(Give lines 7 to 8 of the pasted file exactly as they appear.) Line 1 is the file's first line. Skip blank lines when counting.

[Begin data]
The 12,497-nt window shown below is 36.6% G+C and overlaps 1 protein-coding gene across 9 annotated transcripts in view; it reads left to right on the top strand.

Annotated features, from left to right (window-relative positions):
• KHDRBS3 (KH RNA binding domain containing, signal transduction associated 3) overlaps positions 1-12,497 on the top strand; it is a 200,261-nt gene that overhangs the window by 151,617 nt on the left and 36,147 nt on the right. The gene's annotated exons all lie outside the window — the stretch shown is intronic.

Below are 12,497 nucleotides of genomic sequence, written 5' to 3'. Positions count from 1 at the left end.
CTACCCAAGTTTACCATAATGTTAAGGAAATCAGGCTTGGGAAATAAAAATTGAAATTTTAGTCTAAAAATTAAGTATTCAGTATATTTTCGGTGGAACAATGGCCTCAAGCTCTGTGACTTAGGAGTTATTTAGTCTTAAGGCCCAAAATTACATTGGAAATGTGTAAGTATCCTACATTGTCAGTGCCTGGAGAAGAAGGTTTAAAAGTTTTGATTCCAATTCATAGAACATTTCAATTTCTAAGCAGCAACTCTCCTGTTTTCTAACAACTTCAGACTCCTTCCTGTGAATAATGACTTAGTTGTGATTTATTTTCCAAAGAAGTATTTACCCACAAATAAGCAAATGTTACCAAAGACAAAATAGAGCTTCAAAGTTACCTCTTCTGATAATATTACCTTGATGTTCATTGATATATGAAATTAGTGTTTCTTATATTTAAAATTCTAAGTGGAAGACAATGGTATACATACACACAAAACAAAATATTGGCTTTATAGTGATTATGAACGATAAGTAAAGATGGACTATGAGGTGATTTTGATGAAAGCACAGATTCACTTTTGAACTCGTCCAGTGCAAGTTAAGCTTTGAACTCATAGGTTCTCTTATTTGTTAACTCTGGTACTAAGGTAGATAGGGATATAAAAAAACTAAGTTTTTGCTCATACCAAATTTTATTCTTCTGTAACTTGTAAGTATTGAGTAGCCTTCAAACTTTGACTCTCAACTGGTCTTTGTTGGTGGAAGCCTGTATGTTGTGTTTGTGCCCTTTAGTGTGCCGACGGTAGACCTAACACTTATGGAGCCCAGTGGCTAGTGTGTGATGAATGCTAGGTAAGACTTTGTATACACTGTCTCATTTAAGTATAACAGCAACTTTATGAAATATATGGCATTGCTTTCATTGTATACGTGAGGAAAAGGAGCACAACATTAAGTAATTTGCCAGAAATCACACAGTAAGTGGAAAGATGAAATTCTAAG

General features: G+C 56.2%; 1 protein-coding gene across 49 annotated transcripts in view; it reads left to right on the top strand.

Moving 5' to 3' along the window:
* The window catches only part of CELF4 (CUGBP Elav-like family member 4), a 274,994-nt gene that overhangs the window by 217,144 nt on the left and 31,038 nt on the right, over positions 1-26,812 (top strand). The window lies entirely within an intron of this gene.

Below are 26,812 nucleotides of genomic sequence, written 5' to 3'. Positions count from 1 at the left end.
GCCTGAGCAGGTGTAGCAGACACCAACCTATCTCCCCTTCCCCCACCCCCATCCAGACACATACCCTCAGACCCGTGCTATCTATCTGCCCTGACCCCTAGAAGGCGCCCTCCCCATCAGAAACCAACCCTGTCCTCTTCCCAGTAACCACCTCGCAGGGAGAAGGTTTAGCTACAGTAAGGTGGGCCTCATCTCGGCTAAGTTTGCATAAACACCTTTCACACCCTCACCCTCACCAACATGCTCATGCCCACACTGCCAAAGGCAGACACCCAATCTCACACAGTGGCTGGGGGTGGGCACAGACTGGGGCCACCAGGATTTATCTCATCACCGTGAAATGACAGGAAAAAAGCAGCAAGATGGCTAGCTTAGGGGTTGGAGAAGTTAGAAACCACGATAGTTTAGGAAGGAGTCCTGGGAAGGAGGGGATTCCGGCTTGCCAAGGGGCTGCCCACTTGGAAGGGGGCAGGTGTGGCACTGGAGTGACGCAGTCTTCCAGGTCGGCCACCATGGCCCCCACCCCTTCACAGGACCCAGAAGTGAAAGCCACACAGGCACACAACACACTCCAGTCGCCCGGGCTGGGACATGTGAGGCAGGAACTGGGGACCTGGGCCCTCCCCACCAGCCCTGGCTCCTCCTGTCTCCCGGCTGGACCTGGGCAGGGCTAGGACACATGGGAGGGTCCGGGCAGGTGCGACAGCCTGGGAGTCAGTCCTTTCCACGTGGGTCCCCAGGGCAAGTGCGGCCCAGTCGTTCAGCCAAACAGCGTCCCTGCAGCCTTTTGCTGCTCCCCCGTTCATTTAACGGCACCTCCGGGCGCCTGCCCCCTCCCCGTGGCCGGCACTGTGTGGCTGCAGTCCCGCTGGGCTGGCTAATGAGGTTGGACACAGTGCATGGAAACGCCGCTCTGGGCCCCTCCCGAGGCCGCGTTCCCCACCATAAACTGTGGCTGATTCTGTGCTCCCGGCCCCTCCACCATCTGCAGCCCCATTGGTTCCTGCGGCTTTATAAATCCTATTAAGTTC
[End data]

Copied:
Moving 5' to 3' along the window:
* The window catches only part of CELF4 (CUGBP Elav-like family member 4), a 274,994-nt gene that overhangs the window by 217,144 nt on the left and 31,038 nt on the right, over positions 1-26,812 (top strand). The window lies entirely within an intron of this gene.